She was a beautiful, young Irish maid, working in a wealthy English household. Her employer’s oldest son fell in love with her. When he announced intentions to marry her, his parents said they would disown him. He married her anyway. Then, bride and groom ran away to live happily ever after. “Her name was Mary Cordial,” my maternal grandmother Marilyn Matilda Dietz told me, that distinct glimmer of pleasure in her eyes—the one she always had when she retold this story. “And you are her legacy.”

This blog is a resource for those who want to--have to--find out more about who they came from.

Thursday, August 23, 2018

The Scarlet Letter

Make some room there, Hester Prynne! One of the other discoveries I made while doing family research was that another Puritan ancestor, Robert Coles, was sentenced to wear a scarlet letter for public insobriety in 1633 Massachusetts:


Cover image: Penguin Classics
For those struggling to remember what they read back in high school, here's the plot of Nathaniel Hawthorne's novel The Scarlet Letter, per Wikipedia: "Set in 17th-century Puritan Massachusetts Bay Colony, during the years 1642 to 1649, it tells the story of Hester Prynne, who conceives a daughter through an affair and struggles to create a new life of repentance and dignity."

Not explicit in the above summary is that Hester is made to wear a red letter A, which presumably represents the word adulterer, on her own "outward garment," identifying herself as a sinner to anyone she meets, prolonging her public shame. The father of her child, whose identity she refuses to expose, suffers overwhelming guilt as Hester pays for the sin they both committed. That much having been said, I'm an English professor so I choose to stop here; if you want to know how the story turns out, you'll have to read Hawthorne's master work for yourself. I don't advise taking the easy way around and watching the 1995 movie, as that version takes liberties, adding story elements not present in the novel. (From what I've heard, the book is a better time anyway).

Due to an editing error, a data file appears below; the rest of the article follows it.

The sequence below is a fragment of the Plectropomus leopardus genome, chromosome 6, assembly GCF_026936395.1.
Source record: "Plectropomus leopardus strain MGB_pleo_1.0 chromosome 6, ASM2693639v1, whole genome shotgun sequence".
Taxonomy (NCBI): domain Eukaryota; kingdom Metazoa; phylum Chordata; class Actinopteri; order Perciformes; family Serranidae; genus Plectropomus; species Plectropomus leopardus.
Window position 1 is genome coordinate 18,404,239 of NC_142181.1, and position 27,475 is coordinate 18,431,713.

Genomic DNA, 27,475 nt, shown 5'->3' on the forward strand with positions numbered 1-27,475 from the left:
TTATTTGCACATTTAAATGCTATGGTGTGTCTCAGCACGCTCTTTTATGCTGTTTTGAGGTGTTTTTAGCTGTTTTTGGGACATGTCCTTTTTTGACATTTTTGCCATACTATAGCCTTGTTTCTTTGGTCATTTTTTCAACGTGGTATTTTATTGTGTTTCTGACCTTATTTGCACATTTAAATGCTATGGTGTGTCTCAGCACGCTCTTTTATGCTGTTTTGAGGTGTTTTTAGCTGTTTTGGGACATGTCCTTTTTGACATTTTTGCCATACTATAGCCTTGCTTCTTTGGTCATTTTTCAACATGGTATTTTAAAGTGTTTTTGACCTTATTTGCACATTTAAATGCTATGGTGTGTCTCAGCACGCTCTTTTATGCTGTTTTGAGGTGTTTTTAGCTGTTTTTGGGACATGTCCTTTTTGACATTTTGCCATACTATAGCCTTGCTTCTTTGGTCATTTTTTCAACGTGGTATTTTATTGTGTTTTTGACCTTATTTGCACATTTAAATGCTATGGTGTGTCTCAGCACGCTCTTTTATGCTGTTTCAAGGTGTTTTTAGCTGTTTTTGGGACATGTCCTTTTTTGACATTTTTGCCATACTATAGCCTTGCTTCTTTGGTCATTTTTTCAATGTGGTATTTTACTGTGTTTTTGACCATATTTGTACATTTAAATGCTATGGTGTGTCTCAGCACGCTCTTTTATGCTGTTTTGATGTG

Image courtesy of Pinterest
But back now to my ancestor, Robert Coles. A couple of thoughts about his situation and sentencing occur.

First, it's a safe assumption that the D stands for drunkard, so I'm sure he was not happy about having to wear this for a full year "and not to leave it off at any tyme" lest he pay up for going around without it, although who knows--perhaps he felt lucky to escape the stocks (see right). The Puritans were a serious bunch, with their witch trials, hangings as public entertainment, and banishments to the wilderness for crimes such as smiling in church (a story I'll save for my next post). Having to wear a scarlet letter may have been preferable.  

Second, I'm interested in how public shaming is still "a thing" 385 years later, albeit in updated venues such as social media (which is a sort of global town square, when one thinks about it). I'd guess that its perseverance attests to its effectiveness in controlling aberrant behavior... and yet there are so many who still refuse to be embarrassed and controlled. (You can fill in the "so many" blanks there as you see fit.)

Finally, I wonder what life is like after one stops wearing a scarlet letter. Did the Puritans have a "he did his time, paid his debt to society" attitude and forget easily, or did that letter remain, invisible yet fixed, after it was physically removed from the outer garment? If anyone knows, I'd be happy to hear about it in the comments below.

In case you have something else to say, please note well: All of my above musings are intentionally flippant. If you're the humorless historian type, please save us both the time and displeasure of sanctimonious commentary that I'd just roll my eyes at before deleting rather than posting (yes, comment moderation is enabled). Thanks in advance for your cooperation there.

Next time I post--which I sincerely hope will be during this decade--I'll talk about another surprising ancestor: a Puritan who was whipped for speaking truth to power and shipped back to England, only to return later with some serious attitude. Stay tuned.

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